غلبه بر استرس مربوط به کار و ارتقاء خلاقیت کارمند در صنعت هتل : نقش بازخورد کار از سرپرست
|کد مقاله||سال انتشار||تعداد صفحات مقاله انگلیسی||ترجمه فارسی|
|2282||2013||9 صفحه PDF||33 صفحه WORD|
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Publisher : Elsevier - Science Direct (الزویر - ساینس دایرکت)
Journal : International Journal of Hospitality Management, Available online 7 January 2013
1- توسعه تئوری و فرضیه
1-1- طبقه بندی استرس ناشی از کار: چالش گرا و مانع گرا
1-2- چه زمانی استرس در خلاقیت کار کارکنان، نتیجه بخش خواهد بود؟
1-3- استرس چالش گرا، بازخورد کار و خلاقیت کارمند
1-4- استرس مانع گرا، بازخورد کار و خلاقیت کارکنان
2- روش ها
2-1- نمونه و روش
2-2- اندازه گیری ها
2-2-1- مطالعه آزمایشی
2-2-2- استرس کار
2-2-3- بازخورد کار سرپرست
2-2-4- خلاقیت کارمند
2-2-5- متغیرهای کنترلی
2-2-6- تجزیه و تحلیل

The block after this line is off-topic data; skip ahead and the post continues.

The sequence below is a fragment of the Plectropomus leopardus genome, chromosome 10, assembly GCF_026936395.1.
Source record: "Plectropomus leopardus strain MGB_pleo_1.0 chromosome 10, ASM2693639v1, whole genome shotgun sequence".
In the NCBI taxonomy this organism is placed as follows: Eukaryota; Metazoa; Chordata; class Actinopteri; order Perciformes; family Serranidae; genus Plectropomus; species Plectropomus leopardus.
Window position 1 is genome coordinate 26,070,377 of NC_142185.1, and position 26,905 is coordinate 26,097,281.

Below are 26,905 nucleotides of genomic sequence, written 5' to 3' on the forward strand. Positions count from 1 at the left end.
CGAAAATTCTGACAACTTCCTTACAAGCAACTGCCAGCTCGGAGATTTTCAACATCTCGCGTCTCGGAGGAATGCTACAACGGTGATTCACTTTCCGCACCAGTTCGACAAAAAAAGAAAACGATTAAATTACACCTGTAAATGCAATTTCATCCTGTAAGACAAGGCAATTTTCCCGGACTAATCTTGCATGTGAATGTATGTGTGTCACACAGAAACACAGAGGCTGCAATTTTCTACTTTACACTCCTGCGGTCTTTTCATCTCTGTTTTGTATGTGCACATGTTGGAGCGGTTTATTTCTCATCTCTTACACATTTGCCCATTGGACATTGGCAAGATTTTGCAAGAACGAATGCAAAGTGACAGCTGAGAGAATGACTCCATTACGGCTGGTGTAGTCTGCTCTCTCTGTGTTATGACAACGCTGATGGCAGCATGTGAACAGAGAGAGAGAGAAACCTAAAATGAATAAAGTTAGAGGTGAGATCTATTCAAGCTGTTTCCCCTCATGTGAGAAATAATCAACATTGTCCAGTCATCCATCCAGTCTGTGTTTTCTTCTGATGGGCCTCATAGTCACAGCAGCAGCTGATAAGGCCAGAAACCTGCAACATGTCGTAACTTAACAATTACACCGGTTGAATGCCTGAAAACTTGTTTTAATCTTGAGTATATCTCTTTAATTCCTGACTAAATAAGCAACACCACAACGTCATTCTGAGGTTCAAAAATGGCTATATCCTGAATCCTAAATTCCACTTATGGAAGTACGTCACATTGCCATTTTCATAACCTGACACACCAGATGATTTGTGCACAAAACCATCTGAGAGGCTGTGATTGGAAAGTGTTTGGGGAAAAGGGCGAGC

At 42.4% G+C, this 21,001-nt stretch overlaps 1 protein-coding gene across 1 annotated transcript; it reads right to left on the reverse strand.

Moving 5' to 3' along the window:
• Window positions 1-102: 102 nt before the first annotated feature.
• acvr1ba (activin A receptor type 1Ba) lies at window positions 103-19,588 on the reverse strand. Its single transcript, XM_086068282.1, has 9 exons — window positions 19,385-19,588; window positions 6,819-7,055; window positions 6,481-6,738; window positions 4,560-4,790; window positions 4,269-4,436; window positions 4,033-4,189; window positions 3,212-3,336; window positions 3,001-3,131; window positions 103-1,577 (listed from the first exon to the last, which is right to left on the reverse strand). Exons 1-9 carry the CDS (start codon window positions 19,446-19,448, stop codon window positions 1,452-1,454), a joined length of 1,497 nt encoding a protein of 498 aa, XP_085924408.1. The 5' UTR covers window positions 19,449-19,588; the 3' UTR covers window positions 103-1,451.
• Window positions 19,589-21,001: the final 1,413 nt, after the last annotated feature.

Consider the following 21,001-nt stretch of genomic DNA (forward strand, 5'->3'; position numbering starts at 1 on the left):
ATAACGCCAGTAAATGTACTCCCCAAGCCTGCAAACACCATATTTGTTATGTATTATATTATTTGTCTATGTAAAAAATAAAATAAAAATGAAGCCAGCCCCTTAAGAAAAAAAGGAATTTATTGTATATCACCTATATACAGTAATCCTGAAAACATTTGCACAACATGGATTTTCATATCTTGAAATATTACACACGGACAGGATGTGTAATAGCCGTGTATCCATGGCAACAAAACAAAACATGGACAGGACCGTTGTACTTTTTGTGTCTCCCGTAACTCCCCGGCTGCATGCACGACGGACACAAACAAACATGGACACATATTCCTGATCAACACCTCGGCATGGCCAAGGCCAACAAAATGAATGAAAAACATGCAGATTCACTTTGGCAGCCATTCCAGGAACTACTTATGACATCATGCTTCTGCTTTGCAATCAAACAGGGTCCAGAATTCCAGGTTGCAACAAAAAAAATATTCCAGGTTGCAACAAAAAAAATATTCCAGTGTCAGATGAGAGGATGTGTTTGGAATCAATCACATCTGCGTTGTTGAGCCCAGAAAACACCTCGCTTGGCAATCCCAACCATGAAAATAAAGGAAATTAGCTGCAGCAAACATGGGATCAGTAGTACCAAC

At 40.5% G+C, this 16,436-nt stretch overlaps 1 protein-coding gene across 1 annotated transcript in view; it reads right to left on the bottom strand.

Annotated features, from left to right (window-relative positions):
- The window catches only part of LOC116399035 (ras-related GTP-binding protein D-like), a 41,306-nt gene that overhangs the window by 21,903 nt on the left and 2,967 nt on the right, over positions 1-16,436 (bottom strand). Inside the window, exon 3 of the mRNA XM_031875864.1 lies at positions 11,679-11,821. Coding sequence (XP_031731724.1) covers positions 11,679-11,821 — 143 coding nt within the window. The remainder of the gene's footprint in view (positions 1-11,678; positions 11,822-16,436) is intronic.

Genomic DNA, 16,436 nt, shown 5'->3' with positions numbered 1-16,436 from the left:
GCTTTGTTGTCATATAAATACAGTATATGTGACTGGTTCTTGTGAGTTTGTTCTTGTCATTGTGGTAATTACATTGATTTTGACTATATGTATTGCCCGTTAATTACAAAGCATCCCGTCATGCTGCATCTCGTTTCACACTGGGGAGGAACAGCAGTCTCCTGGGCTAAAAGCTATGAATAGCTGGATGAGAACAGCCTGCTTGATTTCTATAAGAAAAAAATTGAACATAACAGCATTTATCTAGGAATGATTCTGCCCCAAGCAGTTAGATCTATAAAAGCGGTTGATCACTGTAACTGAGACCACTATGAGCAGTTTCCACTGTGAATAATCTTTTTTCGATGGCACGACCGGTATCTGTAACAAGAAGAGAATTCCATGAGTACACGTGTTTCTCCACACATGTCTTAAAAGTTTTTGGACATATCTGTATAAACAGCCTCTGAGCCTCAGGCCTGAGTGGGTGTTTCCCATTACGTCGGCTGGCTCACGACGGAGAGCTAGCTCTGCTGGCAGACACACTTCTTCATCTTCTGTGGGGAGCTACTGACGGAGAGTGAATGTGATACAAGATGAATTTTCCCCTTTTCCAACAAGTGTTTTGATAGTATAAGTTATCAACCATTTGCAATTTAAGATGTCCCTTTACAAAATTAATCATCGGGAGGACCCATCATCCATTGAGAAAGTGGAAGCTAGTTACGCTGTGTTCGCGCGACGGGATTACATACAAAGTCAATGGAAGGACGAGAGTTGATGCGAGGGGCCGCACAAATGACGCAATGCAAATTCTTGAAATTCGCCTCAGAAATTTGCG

3-1- آزمایش فرضیه ها
4 – مباحثه
1-4- مفاهیم مدیریتی
2-4- محدودیت ها و جهت ها برای تحقیقات آینده
This study adopts the literature on voice and examines the importance of task feedback (positive and negative) from supervisors in facilitating the emergence of creativity, as an expression of voice behavior, from two types of work stress (challenge- and hindrance-oriented). We theorized that both forms of feedback would interact with challenge- and hindrance-related stress to result in employee creativity. Using multi-source data from a total of 265 full-time Chinese employees in Beijing, China, we show that employees under challenge-related stress generated most creativity when levels of positive task feedback from their supervisors were high. Similarly, those suffering from hindrance stressors were more creative at work when supervisors provided less negative and more positive feedback. Future research and directions are also discussed.